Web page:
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The secretive business of detention dirty work

  • 21 August 2019


If you're not burdened by a conscience, it's a perfect get-rich-quick scheme: offer 'garrison' services to governments reluctant to get their hands dirty. Ensure the vulnerable people you 'manage' are hidden away, and demonised by bigoted politicians and right-wing commentators. Hire cheap labour, minimise your tax, and make millions.

Paladin, the Australian company running the now-dwindling immigration facilities in Lorengau, Manus Island, is a prime example: with limited experience and a shadowy record, this small outfit has been earning $20m per month, pocketing most of it.

On its website, Paladin says it works in 'challenging environments' to 'manage risk' and 'reduce client exposure'. Translation: we'll take the heat off you. This secretive company won the Manus Island contract in a controversial closed tender process. Home Affairs Minister Peter Dutton has said he had no hand in the $530m deal, which is now the subject of two probes.

Australia's use of Manus Island as an offshore detention base is being quietly wound down, thanks to pressure from the Papua New Guinean government. But around 350 asylum seekers remain in PNG, their daily lives managed and monitored by private contractors. Paladin oversees the 120-odd remaining men who've been detained on Manus Island for six years. The company has presided over a regime of despair, with over 70 reported suicide attempts or self-harm incidents since the federal election.

Paladin guards also oversee the Granville Motel, Citi Boutique and Lodge 10 in Port Moresby, where many asylum seekers are housed. The men held at Citi Boutique are subject to strict curfews and arbitrary rules. At the Granville, where sick men await medical treatment, there have been several suicide attempts, and an asylum seeker was assaulted during an armed holdup in July.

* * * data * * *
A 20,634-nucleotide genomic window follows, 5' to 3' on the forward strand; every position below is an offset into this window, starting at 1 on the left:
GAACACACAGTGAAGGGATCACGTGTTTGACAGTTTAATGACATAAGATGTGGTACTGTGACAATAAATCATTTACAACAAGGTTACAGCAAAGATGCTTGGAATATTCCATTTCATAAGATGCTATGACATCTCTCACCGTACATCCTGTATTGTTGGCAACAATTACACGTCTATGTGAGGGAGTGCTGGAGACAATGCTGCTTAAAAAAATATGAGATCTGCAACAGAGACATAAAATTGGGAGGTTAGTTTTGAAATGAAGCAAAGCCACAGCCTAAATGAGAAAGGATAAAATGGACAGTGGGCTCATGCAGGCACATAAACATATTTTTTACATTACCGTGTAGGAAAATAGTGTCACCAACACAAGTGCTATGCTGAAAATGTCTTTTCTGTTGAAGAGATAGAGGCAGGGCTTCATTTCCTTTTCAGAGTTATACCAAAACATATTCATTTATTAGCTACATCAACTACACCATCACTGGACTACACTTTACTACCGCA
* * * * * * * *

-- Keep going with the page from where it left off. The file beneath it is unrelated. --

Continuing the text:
Last week, on 12 August, some 50 asylum seekers were moved from Manus to the new Australian-funded Bomana Immigration Centre, part of a Port Moresby prison complex, in an arrangement refugee advocates fear will be indefinite. The facility is run by Controlled Outcomes, which is jointly owned by Australian security firm C5 and PNG company Tactical Solutions International. While Home Affairs denies any involvement in awarding the multi-million dollar Bomana contract, Australian government officials were present when the tenders were assessed. 

On Monday 19 August the PNG government offered the asylum-seekers who remain on Manus Island voluntary relocation to Port Moresby, where they've been promised 'residential accommodation' and healthcare. At the time of writing (20 August), most of the